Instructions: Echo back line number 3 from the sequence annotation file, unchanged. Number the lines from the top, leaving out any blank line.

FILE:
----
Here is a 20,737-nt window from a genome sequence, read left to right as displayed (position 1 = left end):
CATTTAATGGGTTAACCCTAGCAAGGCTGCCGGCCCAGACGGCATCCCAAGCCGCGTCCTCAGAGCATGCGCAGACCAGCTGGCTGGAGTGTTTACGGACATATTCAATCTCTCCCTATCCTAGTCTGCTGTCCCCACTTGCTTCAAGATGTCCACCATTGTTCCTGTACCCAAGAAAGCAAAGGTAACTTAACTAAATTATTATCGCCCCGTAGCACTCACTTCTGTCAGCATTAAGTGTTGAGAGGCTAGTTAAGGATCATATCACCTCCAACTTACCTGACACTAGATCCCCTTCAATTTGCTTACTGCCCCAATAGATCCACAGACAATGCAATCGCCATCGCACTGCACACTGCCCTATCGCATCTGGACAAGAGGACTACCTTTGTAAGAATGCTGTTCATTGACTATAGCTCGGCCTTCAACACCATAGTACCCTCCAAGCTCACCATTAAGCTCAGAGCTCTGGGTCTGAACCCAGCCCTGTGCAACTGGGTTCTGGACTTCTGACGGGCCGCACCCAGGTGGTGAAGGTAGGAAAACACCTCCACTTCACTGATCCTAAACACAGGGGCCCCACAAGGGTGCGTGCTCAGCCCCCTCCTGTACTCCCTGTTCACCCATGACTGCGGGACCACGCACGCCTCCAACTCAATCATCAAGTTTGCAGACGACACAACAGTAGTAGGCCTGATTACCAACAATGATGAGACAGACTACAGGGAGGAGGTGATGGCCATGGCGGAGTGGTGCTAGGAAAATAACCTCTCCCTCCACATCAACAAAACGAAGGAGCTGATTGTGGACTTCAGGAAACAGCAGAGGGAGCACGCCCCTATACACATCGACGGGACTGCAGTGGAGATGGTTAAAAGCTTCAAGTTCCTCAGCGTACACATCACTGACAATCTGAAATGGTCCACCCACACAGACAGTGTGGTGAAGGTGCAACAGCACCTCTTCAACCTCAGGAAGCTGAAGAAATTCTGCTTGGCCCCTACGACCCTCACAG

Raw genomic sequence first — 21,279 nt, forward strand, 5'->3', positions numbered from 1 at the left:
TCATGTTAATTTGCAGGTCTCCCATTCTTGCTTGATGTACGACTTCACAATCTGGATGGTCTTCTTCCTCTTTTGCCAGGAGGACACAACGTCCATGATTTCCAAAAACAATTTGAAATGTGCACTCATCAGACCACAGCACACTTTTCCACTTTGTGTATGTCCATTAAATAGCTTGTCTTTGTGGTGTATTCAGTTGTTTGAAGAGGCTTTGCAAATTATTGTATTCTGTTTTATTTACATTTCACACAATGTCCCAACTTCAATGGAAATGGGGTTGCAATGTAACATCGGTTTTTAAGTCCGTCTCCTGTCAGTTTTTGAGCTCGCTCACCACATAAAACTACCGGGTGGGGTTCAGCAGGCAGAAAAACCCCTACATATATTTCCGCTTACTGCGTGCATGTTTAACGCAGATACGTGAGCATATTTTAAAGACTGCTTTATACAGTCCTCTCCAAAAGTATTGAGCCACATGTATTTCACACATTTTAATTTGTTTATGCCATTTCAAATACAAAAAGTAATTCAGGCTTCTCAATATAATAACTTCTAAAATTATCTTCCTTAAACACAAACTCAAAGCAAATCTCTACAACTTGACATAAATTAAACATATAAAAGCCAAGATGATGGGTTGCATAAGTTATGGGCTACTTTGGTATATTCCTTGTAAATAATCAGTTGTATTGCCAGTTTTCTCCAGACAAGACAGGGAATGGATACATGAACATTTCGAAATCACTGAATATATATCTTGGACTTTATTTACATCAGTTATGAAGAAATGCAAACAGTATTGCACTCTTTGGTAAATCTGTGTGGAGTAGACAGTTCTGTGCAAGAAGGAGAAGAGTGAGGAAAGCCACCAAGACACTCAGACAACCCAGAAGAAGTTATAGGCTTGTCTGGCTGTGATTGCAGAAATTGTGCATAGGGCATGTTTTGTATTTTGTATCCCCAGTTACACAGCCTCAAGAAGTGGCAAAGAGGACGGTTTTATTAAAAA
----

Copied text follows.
Raw genomic sequence first — 21,279 nt, forward strand, 5'->3', positions numbered from 1 at the left: